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Food Safety Focus (167th Issue, June 2020) – Food Incident Highlight

Excessive Patulin Found in Apple Juice Drinks

The Centre for Food Safety (CFS) announced in April to early June 2020 that five samples of apple juice drinks, involving both locally produced and imported products, were found to contain excessive levels of patulin. The CFS had ordered the food traders involved to stop selling and recall the products concerned.

Patulin is a mycotoxin produced by a variety of moulds. It mainly occurs in rotten apples and their products. Prepackaged apple juices are commonly heat-treated, say, pasteurised, to prolong their shelf-life. Although heat-treatment can destroy the moulds present, it cannot destroy patulin. Ingesting high doses of patulin can cause nausea, gastrointestinal disturbance and vomiting in humans and was shown to damage the liver, spleen, kidney and immune system in experimental animals.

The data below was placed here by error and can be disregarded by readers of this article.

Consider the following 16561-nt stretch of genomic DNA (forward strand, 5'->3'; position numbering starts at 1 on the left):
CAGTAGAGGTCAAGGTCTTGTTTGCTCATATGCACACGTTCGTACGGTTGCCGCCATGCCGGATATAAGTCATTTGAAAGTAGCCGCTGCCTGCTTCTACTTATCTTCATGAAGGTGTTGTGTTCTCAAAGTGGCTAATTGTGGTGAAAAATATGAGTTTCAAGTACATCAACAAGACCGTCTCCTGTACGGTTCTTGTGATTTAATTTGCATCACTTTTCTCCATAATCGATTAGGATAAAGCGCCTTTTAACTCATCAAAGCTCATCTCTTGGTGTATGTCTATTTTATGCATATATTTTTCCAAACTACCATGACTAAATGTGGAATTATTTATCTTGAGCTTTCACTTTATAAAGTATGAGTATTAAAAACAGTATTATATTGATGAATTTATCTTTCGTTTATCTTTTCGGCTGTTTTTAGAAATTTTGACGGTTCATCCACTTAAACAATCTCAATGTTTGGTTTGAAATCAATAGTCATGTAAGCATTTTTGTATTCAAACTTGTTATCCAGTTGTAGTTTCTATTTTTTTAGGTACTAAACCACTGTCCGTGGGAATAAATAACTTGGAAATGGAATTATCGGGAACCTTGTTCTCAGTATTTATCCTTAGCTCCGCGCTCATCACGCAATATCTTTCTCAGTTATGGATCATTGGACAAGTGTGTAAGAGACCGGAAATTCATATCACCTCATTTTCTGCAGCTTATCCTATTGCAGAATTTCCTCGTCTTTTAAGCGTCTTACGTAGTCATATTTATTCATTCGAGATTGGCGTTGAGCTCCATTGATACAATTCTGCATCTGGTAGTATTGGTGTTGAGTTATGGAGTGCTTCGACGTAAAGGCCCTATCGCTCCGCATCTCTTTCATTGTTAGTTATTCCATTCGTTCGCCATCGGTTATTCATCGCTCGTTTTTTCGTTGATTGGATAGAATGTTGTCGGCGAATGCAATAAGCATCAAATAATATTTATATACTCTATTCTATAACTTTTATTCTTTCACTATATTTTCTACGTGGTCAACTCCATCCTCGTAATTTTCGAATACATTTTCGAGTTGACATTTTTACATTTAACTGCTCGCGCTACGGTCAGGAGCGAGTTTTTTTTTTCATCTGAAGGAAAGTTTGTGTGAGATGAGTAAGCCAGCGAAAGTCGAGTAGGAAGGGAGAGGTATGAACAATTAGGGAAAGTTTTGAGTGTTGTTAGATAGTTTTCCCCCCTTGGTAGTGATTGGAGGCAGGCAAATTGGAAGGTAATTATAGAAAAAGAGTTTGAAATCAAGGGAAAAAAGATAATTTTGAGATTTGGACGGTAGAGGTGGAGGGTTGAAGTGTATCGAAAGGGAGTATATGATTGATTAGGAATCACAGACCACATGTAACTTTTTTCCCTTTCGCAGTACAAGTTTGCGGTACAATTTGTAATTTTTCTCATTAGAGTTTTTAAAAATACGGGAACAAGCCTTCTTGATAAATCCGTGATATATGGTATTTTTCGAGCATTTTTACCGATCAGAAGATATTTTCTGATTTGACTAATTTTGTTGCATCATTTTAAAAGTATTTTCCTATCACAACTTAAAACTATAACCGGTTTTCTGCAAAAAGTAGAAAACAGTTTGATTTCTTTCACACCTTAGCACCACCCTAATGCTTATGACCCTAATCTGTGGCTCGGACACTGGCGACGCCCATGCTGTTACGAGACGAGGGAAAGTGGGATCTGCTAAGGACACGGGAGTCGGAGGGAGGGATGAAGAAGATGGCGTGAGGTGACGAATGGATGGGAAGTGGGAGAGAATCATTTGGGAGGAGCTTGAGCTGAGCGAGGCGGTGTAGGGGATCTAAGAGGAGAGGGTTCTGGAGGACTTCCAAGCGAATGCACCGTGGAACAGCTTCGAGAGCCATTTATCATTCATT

The trade should not use damaged or mouldy apples for making juice. The public should not consume damaged or mouldy apples or the juice from them.